Yosemite National Park Officials Issue New Alert on "Hazardous" Conditions


Of all the natural wonders in the U.S., Yosemite National Park stands out as one of the most sought-after by outdoor enthusiasts and travelers. The nearly 760,000-acre site attracted more than 3.3 million visitors in 2021, making it the eighth most popular park, according to the National Park Service (NPS). But recent developments could seriously impact any trips to the site after officials issued a new alert about "hazardous" conditions at Yosemite right now. Read on to see what could affect your travel plans—and the very face of the park to come.

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Yosemite already has some guest requirements that are important to know before you arrive.

The forces of nature helped form the beauty and splendor of the National Parks. But as it turns out, they can also create issues when trying to visit them. Natural disasters and other emergencies can result in partial or complete closure of sites, such as the recent catastrophic flooding that hit Yellowstone National Park in June and ruined many of its roads, bridges, and other vital infrastructure.

The National Parks have also not been immune to the effects of the COVID-19 pandemic. Currently, Yosemite is one of four sites with a mask mandate in place for guests in all indoor areas due to the high risk of the virus spreading in its local counties, along with Yellowstone, the Grand Tetons, and the Grand Canyon, CBS News reported on July 6. But now, another serious issue is facing the famous California park.

Officials at Yosemite National Park just issued an alert about "hazardous" conditions at the site.

On July 20, officials from Yosemite National Park announced that the Washburn Fire had spread to over 2,000 acres in the park's Mariposa Grove. As a result of "hazardous" conditions, the park has closed its South Entrance and Wawona Road—otherwise known as Highway 41—to all except emergency firefighting traffic. Officials also issued a mandatory evacuation order for any visitors in the Wawona area in the park's southernmost limits, The Points Guy reports.

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Visitors in other areas of the park could experience "emergency conditions" due to the wildfire.
Trevor Bexon / Shutterstock

Currently, the park's northern region remains open to visitors, including famous landmarks such as El Capitan, Half Dome, and Yosemite Falls. But officials reported that spreading smoke is already obscuring views and creating hazy conditions, which can be dangerous to some visitors in those areas.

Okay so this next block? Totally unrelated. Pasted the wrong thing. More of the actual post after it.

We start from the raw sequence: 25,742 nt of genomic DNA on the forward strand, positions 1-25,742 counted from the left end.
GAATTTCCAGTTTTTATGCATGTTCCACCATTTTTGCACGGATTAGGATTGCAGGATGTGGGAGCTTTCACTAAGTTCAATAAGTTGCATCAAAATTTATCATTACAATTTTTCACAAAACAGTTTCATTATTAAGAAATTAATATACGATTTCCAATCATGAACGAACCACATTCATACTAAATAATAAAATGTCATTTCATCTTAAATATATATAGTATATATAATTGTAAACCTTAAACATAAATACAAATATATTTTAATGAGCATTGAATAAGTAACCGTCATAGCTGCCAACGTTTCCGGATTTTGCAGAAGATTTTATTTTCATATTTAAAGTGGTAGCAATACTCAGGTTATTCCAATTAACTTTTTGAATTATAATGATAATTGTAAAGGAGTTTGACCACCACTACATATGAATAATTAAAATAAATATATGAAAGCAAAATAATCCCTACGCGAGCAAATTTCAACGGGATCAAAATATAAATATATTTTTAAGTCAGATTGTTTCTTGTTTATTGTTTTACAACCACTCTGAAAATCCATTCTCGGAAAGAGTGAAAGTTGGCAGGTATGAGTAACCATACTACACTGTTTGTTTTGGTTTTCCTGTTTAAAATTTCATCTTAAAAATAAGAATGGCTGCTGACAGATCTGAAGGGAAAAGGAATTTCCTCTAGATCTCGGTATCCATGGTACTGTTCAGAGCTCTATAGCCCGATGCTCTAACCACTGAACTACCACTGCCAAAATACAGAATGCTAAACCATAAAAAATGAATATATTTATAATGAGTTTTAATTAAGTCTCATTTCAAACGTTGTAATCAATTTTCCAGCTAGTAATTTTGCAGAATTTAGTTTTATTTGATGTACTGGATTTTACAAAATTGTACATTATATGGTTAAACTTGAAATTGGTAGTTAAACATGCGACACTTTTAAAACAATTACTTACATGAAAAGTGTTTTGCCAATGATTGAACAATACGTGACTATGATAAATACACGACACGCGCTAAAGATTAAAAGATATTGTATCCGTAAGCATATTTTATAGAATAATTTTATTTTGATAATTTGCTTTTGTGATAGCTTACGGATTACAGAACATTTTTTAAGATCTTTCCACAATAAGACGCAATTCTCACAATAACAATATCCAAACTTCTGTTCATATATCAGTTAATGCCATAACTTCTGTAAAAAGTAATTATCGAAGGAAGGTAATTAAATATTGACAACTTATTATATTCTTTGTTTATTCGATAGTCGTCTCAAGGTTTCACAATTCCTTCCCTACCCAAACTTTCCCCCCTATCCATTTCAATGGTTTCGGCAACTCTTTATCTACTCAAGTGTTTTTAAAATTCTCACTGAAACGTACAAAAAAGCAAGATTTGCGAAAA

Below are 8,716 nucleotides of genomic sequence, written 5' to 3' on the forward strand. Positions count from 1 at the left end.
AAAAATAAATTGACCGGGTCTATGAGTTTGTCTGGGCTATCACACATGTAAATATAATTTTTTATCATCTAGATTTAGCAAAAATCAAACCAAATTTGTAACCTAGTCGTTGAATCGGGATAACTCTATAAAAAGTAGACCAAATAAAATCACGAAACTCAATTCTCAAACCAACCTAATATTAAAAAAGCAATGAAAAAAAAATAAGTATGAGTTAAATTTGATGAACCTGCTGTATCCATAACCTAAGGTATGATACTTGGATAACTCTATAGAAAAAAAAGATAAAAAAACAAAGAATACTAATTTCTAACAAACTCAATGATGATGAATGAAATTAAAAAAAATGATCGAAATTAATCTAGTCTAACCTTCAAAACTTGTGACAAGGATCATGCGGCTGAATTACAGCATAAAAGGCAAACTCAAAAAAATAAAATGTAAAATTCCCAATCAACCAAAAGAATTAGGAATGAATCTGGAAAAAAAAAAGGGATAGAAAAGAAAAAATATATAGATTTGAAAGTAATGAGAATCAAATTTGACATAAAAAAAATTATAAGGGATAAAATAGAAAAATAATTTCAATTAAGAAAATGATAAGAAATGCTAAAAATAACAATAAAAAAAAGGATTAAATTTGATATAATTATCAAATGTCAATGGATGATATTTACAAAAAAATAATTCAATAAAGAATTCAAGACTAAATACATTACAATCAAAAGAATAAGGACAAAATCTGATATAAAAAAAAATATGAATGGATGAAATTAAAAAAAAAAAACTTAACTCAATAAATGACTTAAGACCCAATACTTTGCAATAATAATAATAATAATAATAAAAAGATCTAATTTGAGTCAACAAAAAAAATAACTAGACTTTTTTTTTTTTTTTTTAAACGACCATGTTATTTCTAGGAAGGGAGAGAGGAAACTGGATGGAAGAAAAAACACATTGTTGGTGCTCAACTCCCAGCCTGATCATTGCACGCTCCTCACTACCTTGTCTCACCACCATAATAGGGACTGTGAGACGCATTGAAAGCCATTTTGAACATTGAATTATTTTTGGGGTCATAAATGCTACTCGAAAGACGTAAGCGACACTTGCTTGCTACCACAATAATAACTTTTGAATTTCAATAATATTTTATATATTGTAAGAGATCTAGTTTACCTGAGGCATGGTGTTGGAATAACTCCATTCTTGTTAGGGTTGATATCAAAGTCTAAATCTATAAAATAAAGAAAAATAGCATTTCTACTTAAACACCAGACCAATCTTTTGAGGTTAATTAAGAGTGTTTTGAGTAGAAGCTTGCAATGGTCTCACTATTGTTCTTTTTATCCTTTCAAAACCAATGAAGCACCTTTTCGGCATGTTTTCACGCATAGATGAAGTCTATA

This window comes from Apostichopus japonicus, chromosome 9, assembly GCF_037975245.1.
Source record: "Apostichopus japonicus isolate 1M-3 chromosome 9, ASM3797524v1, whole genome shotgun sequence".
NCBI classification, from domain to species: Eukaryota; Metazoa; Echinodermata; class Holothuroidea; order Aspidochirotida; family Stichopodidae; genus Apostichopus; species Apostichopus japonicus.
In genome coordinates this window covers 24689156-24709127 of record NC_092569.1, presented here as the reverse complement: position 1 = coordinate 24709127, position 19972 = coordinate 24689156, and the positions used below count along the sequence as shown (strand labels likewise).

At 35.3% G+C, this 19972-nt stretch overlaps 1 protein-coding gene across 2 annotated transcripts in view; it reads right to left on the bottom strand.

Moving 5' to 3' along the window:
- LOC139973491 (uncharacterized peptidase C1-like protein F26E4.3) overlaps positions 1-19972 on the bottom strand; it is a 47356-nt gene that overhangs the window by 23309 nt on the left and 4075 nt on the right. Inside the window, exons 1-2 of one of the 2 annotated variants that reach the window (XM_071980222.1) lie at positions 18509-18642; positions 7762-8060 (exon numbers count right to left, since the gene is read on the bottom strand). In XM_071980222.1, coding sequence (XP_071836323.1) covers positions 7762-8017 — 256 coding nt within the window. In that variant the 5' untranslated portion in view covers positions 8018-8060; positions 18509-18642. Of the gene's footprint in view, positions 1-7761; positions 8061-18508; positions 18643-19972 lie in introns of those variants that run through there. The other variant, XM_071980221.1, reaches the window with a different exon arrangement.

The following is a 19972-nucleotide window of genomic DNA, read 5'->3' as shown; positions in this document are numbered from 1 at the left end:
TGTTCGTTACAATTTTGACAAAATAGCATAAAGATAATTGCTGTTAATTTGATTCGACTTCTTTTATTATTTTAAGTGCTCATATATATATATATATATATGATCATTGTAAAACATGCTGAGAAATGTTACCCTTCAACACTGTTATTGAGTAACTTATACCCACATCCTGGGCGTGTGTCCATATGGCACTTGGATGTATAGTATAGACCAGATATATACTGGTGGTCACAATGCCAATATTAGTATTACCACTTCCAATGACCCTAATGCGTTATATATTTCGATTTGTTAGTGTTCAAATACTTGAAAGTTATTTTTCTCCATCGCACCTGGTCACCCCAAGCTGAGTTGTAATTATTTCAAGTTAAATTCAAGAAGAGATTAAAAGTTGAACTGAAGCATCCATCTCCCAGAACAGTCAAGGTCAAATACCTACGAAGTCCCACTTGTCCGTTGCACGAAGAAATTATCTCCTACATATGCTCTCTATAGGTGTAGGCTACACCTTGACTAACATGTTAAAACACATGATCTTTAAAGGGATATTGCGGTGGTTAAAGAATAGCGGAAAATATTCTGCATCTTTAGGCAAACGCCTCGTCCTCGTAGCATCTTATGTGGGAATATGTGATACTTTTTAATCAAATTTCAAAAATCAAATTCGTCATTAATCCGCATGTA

"Today it's actually the smokiest that we've seen," Nancy Phillipe, a Yosemite fire information spokesperson, said on July 10, per the Associated Press. "Up until this morning, the park has not been in that unhealthy category, but that is where we are now."

Conditions from the fire could even spread beyond the park and affect nearby cities, including San Francisco. "Smoke from the Washburn Fire is forecast to be transported into the Bay Area and is expected to impact the North and East Bay regions," the Bay Area Air Quality Management District warned on July 10. But while they advised residents to keep windows and doors shut and stay indoors if they smell smoke, they emphasized that "pollutant levels are not expected to exceed the federal health standard."

The fire is threatening one of Yosemite's most iconic features.

While many of the park's main areas are miles away from immediate damage, the Washburn Fire is threatening one iconic Yosemite fixture: the giant sequoia trees that make up the currently-closed Mariposa Grove. Officials said that more than 500 of the centuries-old trees were currently at risk—including the 3,000-year-old behemoth known as the Grizzly Giant—but that so far, the fire had not yet damaged any of the park's famous named trees, AP reports.

For now, firefighters are going to great lengths to slow the spread of the burning and protect the landscape, including wrapping the historic Galen Clark cabin in protective foil and installing other unique methods to increase humidity. "The combination of the removal of the hazard fuels and the prescribed burning that we've done, with the temporary sprinkler system that is in place, we are confident that's giving those giant sequoias the best protection available," Phillipe told CNN on July 11.